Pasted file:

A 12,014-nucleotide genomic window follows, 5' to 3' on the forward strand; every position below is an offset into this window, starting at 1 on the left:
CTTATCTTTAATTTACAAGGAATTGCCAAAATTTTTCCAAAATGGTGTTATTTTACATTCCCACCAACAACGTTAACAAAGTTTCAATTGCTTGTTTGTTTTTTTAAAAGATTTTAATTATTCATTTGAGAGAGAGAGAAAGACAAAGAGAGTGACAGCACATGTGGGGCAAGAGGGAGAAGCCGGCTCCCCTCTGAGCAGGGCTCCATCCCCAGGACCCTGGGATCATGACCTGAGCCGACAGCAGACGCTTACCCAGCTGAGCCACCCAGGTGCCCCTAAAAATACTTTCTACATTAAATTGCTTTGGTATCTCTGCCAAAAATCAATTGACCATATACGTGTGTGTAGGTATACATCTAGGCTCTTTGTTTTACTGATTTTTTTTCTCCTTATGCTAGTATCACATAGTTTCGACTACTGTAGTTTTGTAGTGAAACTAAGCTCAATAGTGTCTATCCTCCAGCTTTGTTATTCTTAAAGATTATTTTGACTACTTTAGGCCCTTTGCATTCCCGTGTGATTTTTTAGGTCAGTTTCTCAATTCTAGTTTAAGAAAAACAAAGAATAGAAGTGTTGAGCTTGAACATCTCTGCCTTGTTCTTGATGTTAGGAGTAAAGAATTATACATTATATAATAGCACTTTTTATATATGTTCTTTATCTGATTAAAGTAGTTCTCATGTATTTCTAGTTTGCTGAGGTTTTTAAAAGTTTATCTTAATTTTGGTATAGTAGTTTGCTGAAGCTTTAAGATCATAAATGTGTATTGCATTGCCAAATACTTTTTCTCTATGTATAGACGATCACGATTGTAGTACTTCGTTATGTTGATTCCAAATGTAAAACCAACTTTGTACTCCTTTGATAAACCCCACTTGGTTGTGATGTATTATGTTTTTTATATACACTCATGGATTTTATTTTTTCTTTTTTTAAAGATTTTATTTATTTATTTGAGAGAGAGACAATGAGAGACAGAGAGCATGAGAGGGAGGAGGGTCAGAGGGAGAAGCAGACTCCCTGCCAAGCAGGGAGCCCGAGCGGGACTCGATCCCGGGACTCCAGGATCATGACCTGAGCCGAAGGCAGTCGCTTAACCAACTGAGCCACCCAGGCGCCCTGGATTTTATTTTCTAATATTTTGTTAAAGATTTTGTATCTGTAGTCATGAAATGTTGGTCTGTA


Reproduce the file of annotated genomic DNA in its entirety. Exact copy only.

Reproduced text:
A 12,014-nucleotide genomic window follows, 5' to 3' on the forward strand; every position below is an offset into this window, starting at 1 on the left:
CTTATCTTTAATTTACAAGGAATTGCCAAAATTTTTCCAAAATGGTGTTATTTTACATTCCCACCAACAACGTTAACAAAGTTTCAATTGCTTGTTTGTTTTTTTAAAAGATTTTAATTATTCATTTGAGAGAGAGAGAAAGACAAAGAGAGTGACAGCACATGTGGGGCAAGAGGGAGAAGCCGGCTCCCCTCTGAGCAGGGCTCCATCCCCAGGACCCTGGGATCATGACCTGAGCCGACAGCAGACGCTTACCCAGCTGAGCCACCCAGGTGCCCCTAAAAATACTTTCTACATTAAATTGCTTTGGTATCTCTGCCAAAAATCAATTGACCATATACGTGTGTGTAGGTATACATCTAGGCTCTTTGTTTTACTGATTTTTTTTCTCCTTATGCTAGTATCACATAGTTTCGACTACTGTAGTTTTGTAGTGAAACTAAGCTCAATAGTGTCTATCCTCCAGCTTTGTTATTCTTAAAGATTATTTTGACTACTTTAGGCCCTTTGCATTCCCGTGTGATTTTTTAGGTCAGTTTCTCAATTCTAGTTTAAGAAAAACAAAGAATAGAAGTGTTGAGCTTGAACATCTCTGCCTTGTTCTTGATGTTAGGAGTAAAGAATTATACATTATATAATAGCACTTTTTATATATGTTCTTTATCTGATTAAAGTAGTTCTCATGTATTTCTAGTTTGCTGAGGTTTTTAAAAGTTTATCTTAATTTTGGTATAGTAGTTTGCTGAAGCTTTAAGATCATAAATGTGTATTGCATTGCCAAATACTTTTTCTCTATGTATAGACGATCACGATTGTAGTACTTCGTTATGTTGATTCCAAATGTAAAACCAACTTTGTACTCCTTTGATAAACCCCACTTGGTTGTGATGTATTATGTTTTTTATATACACTCATGGATTTTATTTTTTCTTTTTTTAAAGATTTTATTTATTTATTTGAGAGAGAGACAATGAGAGACAGAGAGCATGAGAGGGAGGAGGGTCAGAGGGAGAAGCAGACTCCCTGCCAAGCAGGGAGCCCGAGCGGGACTCGATCCCGGGACTCCAGGATCATGACCTGAGCCGAAGGCAGTCGCTTAACCAACTGAGCCACCCAGGCGCCCTGGATTTTATTTTCTAATATTTTGTTAAAGATTTTGTATCTGTAGTCATGAAATGTTGGTCTGTA